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Propeller Dynamics

Essential reading for model aircraft contest fliers. This is the only book on the market explaining propeller theory in non-mathematical terms. A rattling good read, I know, I wrote it.


Doppler revisited


First a word to the Editors of this fine newsletter. You just keep it coming regularly on the 3rd of each month, and there won't be any riots! My goodness, it was tough going without a January edition, I nearly started listening to the golf! And where was last issues editorial, I'm still looking for it? How about 2 editorials this issue to make up!

Now I hope you liked last issues' introduction to Dr. Doppler, because this is another serve of the same dish, just warmed over a little, so its going to ramble, on and on, somewhat. 

Re-reading that article, I realised I had not really given enough credit to Konstantin Zeldovitch's Oscilloscpe 2.51. This program yields not just a virtual oscilloscope, but a dual channel digital storage oscilloscope with single channel audio spectrum analyser. For just $30 spent on the sound card preamp, you will never see value like that again in this life.

Unless of course you download Richard Hornes Spectrogram
Huh, why?

Well the truth is I exaggerated somewhat the ease with which the coming and going frequencies required to get the airspeed and RPM could be obtained from Oscilloscope 2.51. In fact it took both Rosemary and myself to have enough fingers to push all the scope and tape recorder buttons required to get those numbers. The fact is that the "scope" style of display is tricky to use. It occurred to me that if the spectra could all be stored on disc then I may be able to write a BASIC program that would do that for me; ie, the spectrum analyser would be more useful if it had a data logger facility.

So I hopped onto the Information Supercool highway and found Richard Horne's site at http://home.swipnet.se/~w-41522/ There I downloaded gram4265.zip, a 169K file. What a revelation!

This Spectrogram program was used by radio enthusiasts, so Richard incorporated a data logger into it. Otherwise he was using it to get the audio signature of whales, birds and the like.

So what is a spectrogram? Unlike the "scope" type display which plots frequency against sound level at one instant in time, the Spectrogram output is a "scrolling" display.

The display has time on the horizontal axis, frequency on the vertical, and sound level is represented by a color scale. This is a revelation. The harmonics we need for Doppler appear as wavy lines across the screen, so that the peaks and dips which occur with the model coming and going are laid out as clearly as a Picasso painting.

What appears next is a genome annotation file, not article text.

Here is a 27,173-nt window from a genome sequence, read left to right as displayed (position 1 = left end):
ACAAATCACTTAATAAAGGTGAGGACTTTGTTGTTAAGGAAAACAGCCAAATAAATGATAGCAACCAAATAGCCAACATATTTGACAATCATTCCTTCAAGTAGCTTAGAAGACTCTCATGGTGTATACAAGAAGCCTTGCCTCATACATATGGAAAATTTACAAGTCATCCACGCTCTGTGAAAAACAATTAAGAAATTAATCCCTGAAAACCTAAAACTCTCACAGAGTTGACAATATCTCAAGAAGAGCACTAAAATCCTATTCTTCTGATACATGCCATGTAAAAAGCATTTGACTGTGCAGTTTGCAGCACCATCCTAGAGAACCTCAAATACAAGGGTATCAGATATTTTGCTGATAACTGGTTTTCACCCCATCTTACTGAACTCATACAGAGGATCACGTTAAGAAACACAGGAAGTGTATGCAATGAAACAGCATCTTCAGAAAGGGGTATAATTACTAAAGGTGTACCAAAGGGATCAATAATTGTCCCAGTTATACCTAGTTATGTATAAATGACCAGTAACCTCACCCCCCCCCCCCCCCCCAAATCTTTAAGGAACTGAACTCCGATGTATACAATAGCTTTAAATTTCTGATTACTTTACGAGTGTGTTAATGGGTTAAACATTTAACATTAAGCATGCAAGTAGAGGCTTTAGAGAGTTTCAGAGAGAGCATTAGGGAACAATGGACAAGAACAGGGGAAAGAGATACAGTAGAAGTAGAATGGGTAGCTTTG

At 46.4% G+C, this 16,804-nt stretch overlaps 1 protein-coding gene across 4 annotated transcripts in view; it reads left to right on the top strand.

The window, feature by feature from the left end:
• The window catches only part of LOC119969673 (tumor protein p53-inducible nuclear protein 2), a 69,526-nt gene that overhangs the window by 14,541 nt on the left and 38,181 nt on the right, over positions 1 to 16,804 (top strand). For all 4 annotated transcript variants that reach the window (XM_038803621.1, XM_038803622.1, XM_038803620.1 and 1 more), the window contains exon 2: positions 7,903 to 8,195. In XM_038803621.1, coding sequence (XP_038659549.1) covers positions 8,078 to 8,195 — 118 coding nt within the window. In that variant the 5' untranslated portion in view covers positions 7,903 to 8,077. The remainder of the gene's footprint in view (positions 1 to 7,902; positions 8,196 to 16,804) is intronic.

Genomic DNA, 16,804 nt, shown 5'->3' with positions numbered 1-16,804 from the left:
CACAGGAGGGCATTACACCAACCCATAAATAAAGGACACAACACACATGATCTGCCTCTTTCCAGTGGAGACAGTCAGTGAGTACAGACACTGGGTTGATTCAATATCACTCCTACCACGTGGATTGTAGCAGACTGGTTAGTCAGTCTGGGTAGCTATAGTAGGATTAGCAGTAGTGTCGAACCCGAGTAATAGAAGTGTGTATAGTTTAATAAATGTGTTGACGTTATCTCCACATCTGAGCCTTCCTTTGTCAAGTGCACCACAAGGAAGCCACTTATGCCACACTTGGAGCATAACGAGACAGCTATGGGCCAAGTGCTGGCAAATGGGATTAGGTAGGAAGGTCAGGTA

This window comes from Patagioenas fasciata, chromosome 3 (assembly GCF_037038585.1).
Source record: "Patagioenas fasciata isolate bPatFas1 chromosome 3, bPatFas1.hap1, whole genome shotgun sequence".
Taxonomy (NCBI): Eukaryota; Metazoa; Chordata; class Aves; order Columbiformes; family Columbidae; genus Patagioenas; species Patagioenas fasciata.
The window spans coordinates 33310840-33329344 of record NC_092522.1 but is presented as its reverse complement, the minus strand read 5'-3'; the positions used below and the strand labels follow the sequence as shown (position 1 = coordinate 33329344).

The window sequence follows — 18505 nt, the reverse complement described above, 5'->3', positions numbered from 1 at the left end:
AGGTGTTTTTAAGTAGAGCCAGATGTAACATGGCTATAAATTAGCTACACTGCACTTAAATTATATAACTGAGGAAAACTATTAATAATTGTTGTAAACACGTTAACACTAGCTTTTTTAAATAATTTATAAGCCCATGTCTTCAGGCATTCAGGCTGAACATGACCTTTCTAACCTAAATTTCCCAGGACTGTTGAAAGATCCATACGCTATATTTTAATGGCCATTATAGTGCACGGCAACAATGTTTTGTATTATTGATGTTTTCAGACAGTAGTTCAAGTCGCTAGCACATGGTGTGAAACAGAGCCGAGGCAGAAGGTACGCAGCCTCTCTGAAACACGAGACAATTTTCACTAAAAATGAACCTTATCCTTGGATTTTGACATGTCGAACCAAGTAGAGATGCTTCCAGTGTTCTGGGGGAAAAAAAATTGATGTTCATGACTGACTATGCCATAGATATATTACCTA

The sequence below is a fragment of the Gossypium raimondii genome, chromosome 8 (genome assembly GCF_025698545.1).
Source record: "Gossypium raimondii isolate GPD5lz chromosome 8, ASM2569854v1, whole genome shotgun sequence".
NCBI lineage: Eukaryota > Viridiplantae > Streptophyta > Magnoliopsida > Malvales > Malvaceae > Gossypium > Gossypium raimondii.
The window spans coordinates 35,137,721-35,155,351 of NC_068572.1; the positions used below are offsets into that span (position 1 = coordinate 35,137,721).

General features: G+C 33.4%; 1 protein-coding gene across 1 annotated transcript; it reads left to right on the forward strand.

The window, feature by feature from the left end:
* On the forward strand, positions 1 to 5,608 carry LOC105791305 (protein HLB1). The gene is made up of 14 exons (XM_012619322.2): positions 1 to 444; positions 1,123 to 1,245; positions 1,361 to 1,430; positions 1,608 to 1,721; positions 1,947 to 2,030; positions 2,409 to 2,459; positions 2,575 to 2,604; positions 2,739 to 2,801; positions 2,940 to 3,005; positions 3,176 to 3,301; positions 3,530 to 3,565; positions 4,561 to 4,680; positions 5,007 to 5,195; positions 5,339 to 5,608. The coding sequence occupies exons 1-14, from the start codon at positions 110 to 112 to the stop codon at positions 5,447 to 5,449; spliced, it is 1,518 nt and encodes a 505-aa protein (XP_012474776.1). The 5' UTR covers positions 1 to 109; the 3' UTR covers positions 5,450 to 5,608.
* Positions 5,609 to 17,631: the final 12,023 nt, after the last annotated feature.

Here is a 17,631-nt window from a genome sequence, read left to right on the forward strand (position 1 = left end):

All one has to do is to halt the scrolling, place the cursor on the peaks and dips and read off the frequencies. That leaves Rosemary free to go back and practise her recorder. One can also read off the time, so that lap times also may be extracted from the tape recording. 

Spectrogram image

Furthermore, the data logger feature permits automatic analysis of these data off-line. I have written a BASIC program which does this; the results accompany this text.
Plot of fundamental harmonics

We have had some more experience operating this system now, with some lessons learned.

Some guys in Sydney wanted their pylon racers (F3D) checked out. So they phoned me from Pitt Town and held up their mobile phone as the model screamed around. Fifteen minutes later I phoned them back and gave them their inflight RPM, airspeed and their lap-times! Pretty neat.

But there were problems. For some of the time, the phone cut out altogether. It appears that if the sound level goes beneath a certain threshold, the phone cuts off. This apparently to reduce background noise in conversations. Otherwise, everything worked fine. The same guys also played a tape recording over the phone, which I recorded at this end using an inductive coupler. The result was a little disappointing with respect to noise level, but still quite useable. Since then I have gone to a capacitive coupler, and this works extremely well.

On the C/L side, Bob Fry brought around a tape of his Bendix with Grant Lucas' speed model in the background. We had some problems getting the signal strength strong enough. It didn't help that Bob was in a hurry, but we got there in the end. It appeared that the Bendix/Nelson model was not showing strong high order harmonics, so we had to go on the weak fundamental. The harmonics may have been there, but I did not have time to hunt for them.

The airspeeds we got were about 8% low compared to a stopwatch. It transpired that Alasdair had placed the tape recorder on the ground, close to the circle. This meant that there was a big angle between the plane of flight and the moments when the model was approaching and receding from the tape.
This gave a large height correction factor, which one is better off without. The tape should be held at the same height as the model. It also helps if the tape is about 20m back from the edge of the circle, as this places the peaks and troughs on the Spectrogram further apart.

We also analysed Grants speed model, which was 100m away in the background. He won't mind me telling you that it was doing 130 MPH at 24000, because it is his Picco 40 monoline trainer and he is just foxing anyway! But watch him go in NSW at next years Nats! 

That's it from the prop Doctor for this month, so keep on circulating!

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